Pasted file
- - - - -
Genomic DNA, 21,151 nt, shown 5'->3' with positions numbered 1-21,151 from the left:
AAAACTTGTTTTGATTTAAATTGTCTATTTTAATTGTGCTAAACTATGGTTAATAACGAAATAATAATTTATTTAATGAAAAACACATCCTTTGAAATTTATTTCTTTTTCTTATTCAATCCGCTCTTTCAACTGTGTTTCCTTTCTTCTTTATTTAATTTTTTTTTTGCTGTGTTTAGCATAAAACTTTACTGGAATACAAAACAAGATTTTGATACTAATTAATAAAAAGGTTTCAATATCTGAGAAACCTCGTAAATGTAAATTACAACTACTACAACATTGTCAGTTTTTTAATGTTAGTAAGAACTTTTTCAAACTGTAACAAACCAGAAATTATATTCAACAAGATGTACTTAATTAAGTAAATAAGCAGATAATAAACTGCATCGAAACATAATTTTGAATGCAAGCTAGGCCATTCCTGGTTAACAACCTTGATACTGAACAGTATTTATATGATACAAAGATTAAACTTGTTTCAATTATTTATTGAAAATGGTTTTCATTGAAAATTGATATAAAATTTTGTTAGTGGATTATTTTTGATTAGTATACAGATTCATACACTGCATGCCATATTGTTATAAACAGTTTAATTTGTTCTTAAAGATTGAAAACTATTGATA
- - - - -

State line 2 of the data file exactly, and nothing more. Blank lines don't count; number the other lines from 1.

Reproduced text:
AAAACTTGTTTTGATTTAAATTGTCTATTTTAATTGTGCTAAACTATGGTTAATAACGAAATAATAATTTATTTAATGAAAAACACATCCTTTGAAATTTATTTCTTTTTCTTATTCAATCCGCTCTTTCAACTGTGTTTCCTTTCTTCTTTATTTAATTTTTTTTTTGCTGTGTTTAGCATAAAACTTTACTGGAATACAAAACAAGATTTTGATACTAATTAATAAAAAGGTTTCAATATCTGAGAAACCTCGTAAATGTAAATTACAACTACTACAACATTGTCAGTTTTTTAATGTTAGTAAGAACTTTTTCAAACTGTAACAAACCAGAAATTATATTCAACAAGATGTACTTAATTAAGTAAATAAGCAGATAATAAACTGCATCGAAACATAATTTTGAATGCAAGCTAGGCCATTCCTGGTTAACAACCTTGATACTGAACAGTATTTATATGATACAAAGATTAAACTTGTTTCAATTATTTATTGAAAATGGTTTTCATTGAAAATTGATATAAAATTTTGTTAGTGGATTATTTTTGATTAGTATACAGATTCATACACTGCATGCCATATTGTTATAAACAGTTTAATTTGTTCTTAAAGATTGAAAACTATTGATA